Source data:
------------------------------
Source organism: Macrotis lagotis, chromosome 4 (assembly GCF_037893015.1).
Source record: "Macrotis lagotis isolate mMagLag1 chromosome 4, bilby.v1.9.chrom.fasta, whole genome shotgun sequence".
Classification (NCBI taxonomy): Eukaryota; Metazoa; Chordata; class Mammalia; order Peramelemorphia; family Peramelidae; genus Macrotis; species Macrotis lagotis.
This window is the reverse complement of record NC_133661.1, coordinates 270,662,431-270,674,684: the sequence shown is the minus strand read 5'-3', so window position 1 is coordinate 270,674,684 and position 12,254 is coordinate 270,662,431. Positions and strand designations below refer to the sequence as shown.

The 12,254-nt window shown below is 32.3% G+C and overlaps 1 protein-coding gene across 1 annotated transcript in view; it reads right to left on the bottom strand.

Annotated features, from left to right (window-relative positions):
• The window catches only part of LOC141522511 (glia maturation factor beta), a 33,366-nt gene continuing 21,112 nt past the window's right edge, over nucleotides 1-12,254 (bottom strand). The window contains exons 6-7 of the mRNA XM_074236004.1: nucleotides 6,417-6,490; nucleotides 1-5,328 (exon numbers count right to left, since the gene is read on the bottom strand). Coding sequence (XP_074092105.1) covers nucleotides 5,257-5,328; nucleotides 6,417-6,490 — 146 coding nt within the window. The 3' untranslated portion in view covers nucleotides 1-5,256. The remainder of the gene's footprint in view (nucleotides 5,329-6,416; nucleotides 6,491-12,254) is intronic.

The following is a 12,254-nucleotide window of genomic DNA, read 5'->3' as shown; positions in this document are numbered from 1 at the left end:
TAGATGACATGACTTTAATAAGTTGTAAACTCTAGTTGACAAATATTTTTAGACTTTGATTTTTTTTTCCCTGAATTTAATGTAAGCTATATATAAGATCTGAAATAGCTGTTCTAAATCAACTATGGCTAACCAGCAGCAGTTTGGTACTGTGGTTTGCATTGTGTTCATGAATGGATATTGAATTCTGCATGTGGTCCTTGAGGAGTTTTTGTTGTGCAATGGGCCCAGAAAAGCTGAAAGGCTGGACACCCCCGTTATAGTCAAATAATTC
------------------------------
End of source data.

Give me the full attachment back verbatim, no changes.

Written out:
Source organism: Macrotis lagotis, chromosome 4 (assembly GCF_037893015.1).
Source record: "Macrotis lagotis isolate mMagLag1 chromosome 4, bilby.v1.9.chrom.fasta, whole genome shotgun sequence".
Classification (NCBI taxonomy): Eukaryota; Metazoa; Chordata; class Mammalia; order Peramelemorphia; family Peramelidae; genus Macrotis; species Macrotis lagotis.
This window is the reverse complement of record NC_133661.1, coordinates 270,662,431-270,674,684: the sequence shown is the minus strand read 5'-3', so window position 1 is coordinate 270,674,684 and position 12,254 is coordinate 270,662,431. Positions and strand designations below refer to the sequence as shown.

The 12,254-nt window shown below is 32.3% G+C and overlaps 1 protein-coding gene across 1 annotated transcript in view; it reads right to left on the bottom strand.

Annotated features, from left to right (window-relative positions):
• The window catches only part of LOC141522511 (glia maturation factor beta), a 33,366-nt gene continuing 21,112 nt past the window's right edge, over nucleotides 1-12,254 (bottom strand). The window contains exons 6-7 of the mRNA XM_074236004.1: nucleotides 6,417-6,490; nucleotides 1-5,328 (exon numbers count right to left, since the gene is read on the bottom strand). Coding sequence (XP_074092105.1) covers nucleotides 5,257-5,328; nucleotides 6,417-6,490 — 146 coding nt within the window. The 3' untranslated portion in view covers nucleotides 1-5,256. The remainder of the gene's footprint in view (nucleotides 5,329-6,416; nucleotides 6,491-12,254) is intronic.

The following is a 12,254-nucleotide window of genomic DNA, read 5'->3' as shown; positions in this document are numbered from 1 at the left end:
TAGATGACATGACTTTAATAAGTTGTAAACTCTAGTTGACAAATATTTTTAGACTTTGATTTTTTTTTCCCTGAATTTAATGTAAGCTATATATAAGATCTGAAATAGCTGTTCTAAATCAACTATGGCTAACCAGCAGCAGTTTGGTACTGTGGTTTGCATTGTGTTCATGAATGGATATTGAATTCTGCATGTGGTCCTTGAGGAGTTTTTGTTGTGCAATGGGCCCAGAAAAGCTGAAAGGCTGGACACCCCCGTTATAGTCAAATAATTC